Uvular injury after double lumen tube insertion: A rare cause of persistent postoperative sore throat
Department of Onco-Anesthesia and Palliative Medicine, Dr B.R.Ambedkar Institute Rotaory Cancer Hospital, South West, Delhi, India.
Received Date: 06/11/2021; Published Date: 10/12/2021
*Corresponding author: Deepti Ahuja, Department of Onco-Anesthesia and Palliative Medicine, Dr B.R.Ambedkar Institute Rotaory Cancer Hospital, South West, Delhi, India.
Email address: firstname.lastname@example.org
Letter to Editor
Postoperative sore throat (POST) is a common complaint with an incidence of 24-100% 1 that occurs following placement of airway devices in patients administered general anaesthesia. POST results in discomfort, patient dissatisfaction after surgery and leads to delay in patient’s return to normal routine activities. Severe, persistent and unresolving POST may be attributed to uvula injury. We report uvular injury in a patient inspite of uneventful placement and removal of double lumen tube (DLT). A 58-year-old male (Weight-75 kilograms, Height-172 cm, BMI-25), case of left lower lobe carcinoid tumour was posted for left lower lobe sleeve lobectomy. On preanaesthetic checkup, according to American Society of Anesthesiologists physical status (ASAPS) classification system, patient belonged to ASAPS I.
The patient was fasted according to standard ASA fasting guidelines. We planned combined general anaesthesia and thoracic epidural as the anaesthetic and analgesic technique. After shifting the patient to operating room, peripheral intravenous access was obtained and all standard monitoring devices including electrocardiography, noninvasive blood pressure, and pulse oximetry were attached. After positioning patient in left lateral decubitus, painting and draping, using 18-gauge Touhy needle, T6– T7 epidural space was identified at 7.5 cm mark using loss of resistance (LOR) technique and catheter threaded upto 13 cm mark. After securing catheter and confirming negative aspiration of blood or CSF, 3 ml of 2% lignocaine with 1 in 200000-unit adrenaline was given as test dose. The patient was turned supine, preoxygenation with 100% oxygen was done. The patient was premedicated with Inj Fentanyl 160 micrograms. General anaesthesia was induced using titrated doses of Inj Propofol. Adequate bag and mask ventilation were ensured and Inj atracurium 0.5 mg/kg was administered. After completion of 3 minutes, tracheal intubation was done with direct laryngoscope (Macintosh #4) and 39 Fr Robertshaw’s left sided DLT was placed. The correct position of tube was checked by auscultation and further confirmed by fiberoptic bronchoscopy. Left radial artery was cannulated. Total duration of one lung ventilation (OLV) was 4 hours 20 minutes. The overall period of OLV was uneventful as there were no episodes of desaturation and hemodynamic instability. After completion of surgical procedure, patient was turned supine, thorough suction from both lumens of DLT was done. DLT was removed and I-gel no 4 was placed.
After return of spontaneous respiratory efforts, patient was reversed and extubated. He was shited to intensive care unit (ICU) for further observation. Few hours later, he complained of foreign body sensation in throat and as if something was stuck in throat. The foreign body moved backwards during inspiration and aggravated airway obstruction. We considered it most probably as airway mucous secretions that would have accumulated due to failure to cough them out effectively. Steam inhalation, saline nebulization and chest physiotherapy was done and patient was encouraged to cough out secretions in throat. However, few hours later he again reported same complaints as there was no improvement with measures taken by us. Hence, we decided to go for inspection of his pharynx and found an elongated, swollen, inflamed uvula was noted (Figure 1). We diagnosed as uvula injury caused by impingement of DLT. We reassured him and advised not to strain further as it would further aggravate uvular injury. He made complete recovery over a period of 5 days. Uvula injury after placement of endotracheal intubation 2 and laryngeal mask airway 3 has been reported earlier. The compression of uvula between hard palate and airway device has been reported as causative factor. Excessive compression can cause mechanical interruption of blood supply and result in uvular necrosis. Proper positioning of DLT to one side of midline can avoid this complication.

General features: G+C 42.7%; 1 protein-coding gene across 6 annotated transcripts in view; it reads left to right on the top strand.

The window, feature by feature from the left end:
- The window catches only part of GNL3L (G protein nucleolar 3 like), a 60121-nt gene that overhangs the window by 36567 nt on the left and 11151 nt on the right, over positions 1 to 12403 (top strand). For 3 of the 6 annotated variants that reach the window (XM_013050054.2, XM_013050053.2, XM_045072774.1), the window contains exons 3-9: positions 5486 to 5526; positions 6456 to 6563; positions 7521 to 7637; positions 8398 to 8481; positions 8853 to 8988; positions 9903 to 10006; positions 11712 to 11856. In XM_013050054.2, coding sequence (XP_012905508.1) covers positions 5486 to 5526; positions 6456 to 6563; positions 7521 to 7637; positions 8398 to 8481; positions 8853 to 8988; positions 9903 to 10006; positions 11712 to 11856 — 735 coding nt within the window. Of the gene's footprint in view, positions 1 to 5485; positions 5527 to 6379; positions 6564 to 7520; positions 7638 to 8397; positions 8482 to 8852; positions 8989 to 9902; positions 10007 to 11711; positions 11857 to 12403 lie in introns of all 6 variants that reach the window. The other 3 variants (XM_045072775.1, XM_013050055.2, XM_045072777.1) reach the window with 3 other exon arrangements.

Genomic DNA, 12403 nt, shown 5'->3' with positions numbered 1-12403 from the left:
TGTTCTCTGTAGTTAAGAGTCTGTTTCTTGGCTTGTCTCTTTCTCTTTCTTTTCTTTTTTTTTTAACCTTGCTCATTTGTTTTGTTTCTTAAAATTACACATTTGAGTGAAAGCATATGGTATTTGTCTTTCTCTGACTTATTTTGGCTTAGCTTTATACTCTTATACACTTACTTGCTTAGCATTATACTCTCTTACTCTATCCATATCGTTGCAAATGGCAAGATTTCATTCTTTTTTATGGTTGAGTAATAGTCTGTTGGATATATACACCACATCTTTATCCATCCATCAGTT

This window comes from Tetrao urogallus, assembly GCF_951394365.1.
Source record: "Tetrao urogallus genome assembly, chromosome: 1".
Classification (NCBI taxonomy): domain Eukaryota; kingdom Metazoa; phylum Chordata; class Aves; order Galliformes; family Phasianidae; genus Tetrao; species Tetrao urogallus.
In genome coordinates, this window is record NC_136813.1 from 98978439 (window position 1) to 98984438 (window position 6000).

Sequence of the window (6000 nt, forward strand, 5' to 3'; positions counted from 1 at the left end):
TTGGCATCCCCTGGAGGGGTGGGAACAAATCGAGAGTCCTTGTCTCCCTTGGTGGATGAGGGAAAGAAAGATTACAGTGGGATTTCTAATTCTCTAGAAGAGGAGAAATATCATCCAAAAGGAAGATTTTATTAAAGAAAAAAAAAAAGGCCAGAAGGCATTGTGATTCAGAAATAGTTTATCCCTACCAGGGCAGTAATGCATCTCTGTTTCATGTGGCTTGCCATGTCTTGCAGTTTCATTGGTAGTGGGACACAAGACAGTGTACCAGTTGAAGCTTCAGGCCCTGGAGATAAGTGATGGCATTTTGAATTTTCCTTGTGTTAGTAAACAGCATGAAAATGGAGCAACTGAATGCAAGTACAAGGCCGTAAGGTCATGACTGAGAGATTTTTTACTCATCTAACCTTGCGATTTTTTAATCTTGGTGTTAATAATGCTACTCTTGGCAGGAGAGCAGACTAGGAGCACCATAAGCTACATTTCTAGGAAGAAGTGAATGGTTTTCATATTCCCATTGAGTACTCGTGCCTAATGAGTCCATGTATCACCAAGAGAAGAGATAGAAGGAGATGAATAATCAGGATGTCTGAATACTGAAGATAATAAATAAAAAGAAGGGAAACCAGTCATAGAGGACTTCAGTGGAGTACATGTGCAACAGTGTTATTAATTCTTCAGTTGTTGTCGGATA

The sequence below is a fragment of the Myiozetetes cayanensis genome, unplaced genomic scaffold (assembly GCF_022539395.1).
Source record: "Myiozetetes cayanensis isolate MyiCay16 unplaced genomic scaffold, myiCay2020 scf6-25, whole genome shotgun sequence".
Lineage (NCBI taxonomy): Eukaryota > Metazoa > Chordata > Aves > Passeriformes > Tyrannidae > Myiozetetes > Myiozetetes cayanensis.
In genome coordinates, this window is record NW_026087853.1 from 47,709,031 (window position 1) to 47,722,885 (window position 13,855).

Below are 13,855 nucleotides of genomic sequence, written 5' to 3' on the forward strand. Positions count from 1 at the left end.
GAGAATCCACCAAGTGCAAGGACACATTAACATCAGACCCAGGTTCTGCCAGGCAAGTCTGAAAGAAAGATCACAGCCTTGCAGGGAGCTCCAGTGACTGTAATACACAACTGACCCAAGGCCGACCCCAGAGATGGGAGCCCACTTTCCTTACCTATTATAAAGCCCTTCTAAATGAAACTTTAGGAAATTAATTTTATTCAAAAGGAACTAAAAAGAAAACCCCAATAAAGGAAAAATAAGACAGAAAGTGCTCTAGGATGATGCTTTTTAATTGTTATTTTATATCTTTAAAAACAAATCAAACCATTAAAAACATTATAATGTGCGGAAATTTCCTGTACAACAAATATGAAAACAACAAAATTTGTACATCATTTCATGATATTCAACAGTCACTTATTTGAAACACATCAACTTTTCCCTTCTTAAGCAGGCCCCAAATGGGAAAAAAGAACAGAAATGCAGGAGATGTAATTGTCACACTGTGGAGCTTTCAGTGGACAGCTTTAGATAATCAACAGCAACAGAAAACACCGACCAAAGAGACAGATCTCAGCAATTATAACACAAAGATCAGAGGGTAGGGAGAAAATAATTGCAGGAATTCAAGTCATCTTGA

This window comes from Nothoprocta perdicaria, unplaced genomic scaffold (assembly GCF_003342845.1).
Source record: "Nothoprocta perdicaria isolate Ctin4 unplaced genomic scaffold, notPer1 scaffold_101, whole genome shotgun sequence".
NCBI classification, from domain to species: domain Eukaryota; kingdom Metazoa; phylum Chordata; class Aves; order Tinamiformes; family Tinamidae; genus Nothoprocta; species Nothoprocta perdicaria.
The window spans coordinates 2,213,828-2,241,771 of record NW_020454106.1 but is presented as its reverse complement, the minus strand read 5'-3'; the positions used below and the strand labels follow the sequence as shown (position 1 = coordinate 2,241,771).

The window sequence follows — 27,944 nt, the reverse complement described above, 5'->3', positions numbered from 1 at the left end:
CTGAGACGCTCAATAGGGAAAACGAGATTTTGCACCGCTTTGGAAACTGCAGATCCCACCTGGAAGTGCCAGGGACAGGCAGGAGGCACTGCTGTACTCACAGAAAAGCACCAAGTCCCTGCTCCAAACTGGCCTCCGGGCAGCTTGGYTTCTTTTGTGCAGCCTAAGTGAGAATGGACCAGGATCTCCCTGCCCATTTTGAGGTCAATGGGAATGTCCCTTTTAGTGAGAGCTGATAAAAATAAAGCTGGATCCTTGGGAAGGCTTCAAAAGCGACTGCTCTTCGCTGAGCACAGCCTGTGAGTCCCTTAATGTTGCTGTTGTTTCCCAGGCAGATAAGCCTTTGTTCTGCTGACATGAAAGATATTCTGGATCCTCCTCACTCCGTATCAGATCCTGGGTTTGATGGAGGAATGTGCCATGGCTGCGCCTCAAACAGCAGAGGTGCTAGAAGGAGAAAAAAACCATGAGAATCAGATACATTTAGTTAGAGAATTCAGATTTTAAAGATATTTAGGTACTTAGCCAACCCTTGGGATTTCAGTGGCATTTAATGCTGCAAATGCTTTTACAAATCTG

Figure 1: Arrow showing an elongated, swollen, inflamed uvula
To conclude, uvular injury should always be kept as differential diagnosis in patient with severe persistent sore throat particularly if associated with foreign body like sensation. Careful and thorough examination of oropharynx should be done to confirm diagnosis. Though condition responds well to conservative management but reassurance addressing the cause and expected duration is must to reduce distress experienced by patient.
- Christensen AM, Willemoes-Larsen H, Lundby L, Jakobsen KB (1994) Postoperative throat complaints after tracheal intubation. Br J Anaesth 73: 786-787.
- Atkinson CJ, Rangasami J (2006) Uvula necrosis-an unusual cause of severe postoperative sore throat. Br J Anaesth 97: 426-427.
- Emmett SR, Lloyd SD, Johnston MN (2012) Uvular trauma from a laryngeal mask. Br J Anaesth 109: 468-469.